Dana Carvey and Freddie Prinze, Jr. – Making Good First Impressions
Updated: Mar 27, 2020
FIRST IMPRESSIONS — Season:1 — Pictured: (l-r) Freddie Prinze Jr, Dana Carvey — (Photo by: Joseph Viles/USA Network)
Dana Carvey and Freddie Prinze, Jr.
Making Good First Impressions
by Jay S. Jacobs
Everyone has one. An impression, that is. The ability to change your voice and mannerisms to portray another person – usually a celebrity – for a good-natured laugh. While impressions play a huge role in comedy television, it’s rather surprising that there has never been a reality show contest specializing in the very distinct art form.
That is, until now. The USA Network has put together First Impressions, a limited series in which impressionists compete with each other for fun and exposure, and hopefully stardom. They will take the stage at a comedy club, in front of a celebrity judge and host, celebrity guests, and a real live audience.
When going for the celebrity judge, USA went to one of the most acclaimed voice-men in the biz. Dana Carvey had been laying low in recent years, but his Saturday Night Live impersonations and characters were legendary – The Church Lady, George H.W. Bush, Hans and Franz, Johnny Carson, Garth (from Wayne’s World), George Michael, Casey Kasem, the owner of “Toonces the Driving Cat,” and many more.
For the show host, they pulled in Freddie Prinze, Jr. Though better known as a movie actor (She’s All That, Scooby-Doo!, I Know What You Did Last Summer), Prinze grew up in comedy clubs. His father was a young stand-up comedy legend in the 70s who became a TV star in the series Chico & the Man before his tragically young suicide. Like Carvey, Prinze Jr. has also been keeping a low profile as far as show business was concerned, but he decided he could not pass up this opportunity.
A few days before First Impressions made its premiere, we were one of a group of media outlets who got to speak with Carvey and Prinze about the show.
FIRST IMPRESSIONS — Season:1 — Pictured: Dana Carvey — (Photo by: Joseph Viles/USA Network)
What about this show made it the right opportunity to come back to television?
Dana Carvey: First of all, it was unique because for a few years people have said, “They should do an impression as a competition show.” I said yes, okay but I didn’t think it could be like a six month long thing, like a singing show. Then USA and Jeff Gaspin and David Garfinkle – it was actually Art Garfunkel who approached me initially (laughs) – they came up with this idea. USA said, “Here, six on the air, half hour, shoot it over three days.” It seemed like a fun project to work on. I love watching people do impressions and we had some amazing talent. I got to be an audience a lot of the time too. Freddie?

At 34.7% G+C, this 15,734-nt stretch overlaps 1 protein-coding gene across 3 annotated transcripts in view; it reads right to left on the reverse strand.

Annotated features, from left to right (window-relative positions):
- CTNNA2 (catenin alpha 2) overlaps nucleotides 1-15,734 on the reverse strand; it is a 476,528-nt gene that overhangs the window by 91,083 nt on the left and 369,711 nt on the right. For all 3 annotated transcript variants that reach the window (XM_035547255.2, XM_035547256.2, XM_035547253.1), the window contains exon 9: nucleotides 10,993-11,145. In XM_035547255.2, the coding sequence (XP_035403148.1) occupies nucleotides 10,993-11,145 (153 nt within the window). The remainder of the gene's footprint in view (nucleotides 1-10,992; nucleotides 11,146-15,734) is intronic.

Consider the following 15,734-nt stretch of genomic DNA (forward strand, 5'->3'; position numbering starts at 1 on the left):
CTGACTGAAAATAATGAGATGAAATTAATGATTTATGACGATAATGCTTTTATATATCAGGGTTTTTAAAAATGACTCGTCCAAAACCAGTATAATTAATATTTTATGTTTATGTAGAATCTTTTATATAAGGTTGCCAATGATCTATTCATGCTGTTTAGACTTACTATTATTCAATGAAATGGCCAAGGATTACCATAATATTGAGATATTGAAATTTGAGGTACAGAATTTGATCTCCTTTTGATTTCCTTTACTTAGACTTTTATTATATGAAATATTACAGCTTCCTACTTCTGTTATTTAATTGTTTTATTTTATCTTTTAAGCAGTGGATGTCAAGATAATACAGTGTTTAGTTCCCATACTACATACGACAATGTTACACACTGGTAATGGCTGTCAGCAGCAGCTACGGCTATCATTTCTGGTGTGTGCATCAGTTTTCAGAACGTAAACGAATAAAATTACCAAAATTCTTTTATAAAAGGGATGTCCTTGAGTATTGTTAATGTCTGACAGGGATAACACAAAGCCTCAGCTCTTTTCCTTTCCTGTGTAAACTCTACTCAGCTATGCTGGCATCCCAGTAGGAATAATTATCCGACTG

Freddie Prinze Jr: (laughs) Dana you’re ridiculous. For me this came out of left field. I’m actively trying to be retired. When this came up it was like, hey you’re going to basically be in a comedy club with Dana Carvey hanging out with comedians and impressionists who are seeing who the funniest one is that night. As a little boy Budd Friedman used to parade me around The Improv. When I was eleven years old, past midnight. I would get to watch like all these old school comedians do their thing. I clearly have a soft spot for comedians. This was very much: hey, do you want to be 12-years-old again? That was an easy yes. That’s literally why I’m doing it.
Dana Carvey: (in a John Lennon accent) On behalf of Freddie and I, hope we pass the audition.
Dana, was there an impression that you ever had trouble mastering?
Dana Carvey: Yes, most of them. (laughs) I’d say George Bush Sr. was really difficult. I was assigned that when I was on Saturday Night Live. When everyone was like: Oh, man, what are we going to do with him? I was just going, hey, if you can’t do an impression, which we joke about on the show, you just say the name. “This is George Bush, Sr.” Basically that one took a year to make something interesting and funny. Obama was also especially difficult, because he has a deceptively deep voice, (imitates Obama) very much down here. (imitates George W. Bush) The ones that are kind of cut up, like W or Clinton, the ones that are kind of caught up in your throat are just easier to do. It took me a while to get Freddie Prinze Jr.
Freddie Prinze Jr: (pretending to be Dana Carvey imitating Freddie) But now my Freddie Prinze Jr. sounds amazing, I can just do him whenever I need to do him. It’s like Freddie’s not even here. (Back to being himself) That was amazing Dana, how did you just do that?
FIRST IMPRESSIONS — Season:1 — Pictured: Freddie Prinze Jr — (Photo by: Joseph Viles/USA Network)
What are you looking for in the contestants? How did you select them?
Freddie Prinze Jr: I had nothing to do with the selection process.
Dana Carvey: Basically it was our first impression… There were six shows. We’re doing three each show, so there’s 18 contestants. There are thousands of different types of impressionists. From a ten-year-old in his room doing stuff on YouTube all here, there, and everywhere. So I think availability and what we had in LA – we just had a nice collage of different styles. We tried to mix it up. We got some really, really talented people.
As you were the mentor for the contestants, what skills did you find they needed coaching on the most?